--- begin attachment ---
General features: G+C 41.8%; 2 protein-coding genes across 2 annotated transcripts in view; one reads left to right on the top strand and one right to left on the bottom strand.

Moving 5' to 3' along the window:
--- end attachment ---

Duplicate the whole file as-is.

General features: G+C 41.8%; 2 protein-coding genes across 2 annotated transcripts in view; one reads left to right on the top strand and one right to left on the bottom strand.

Moving 5' to 3' along the window: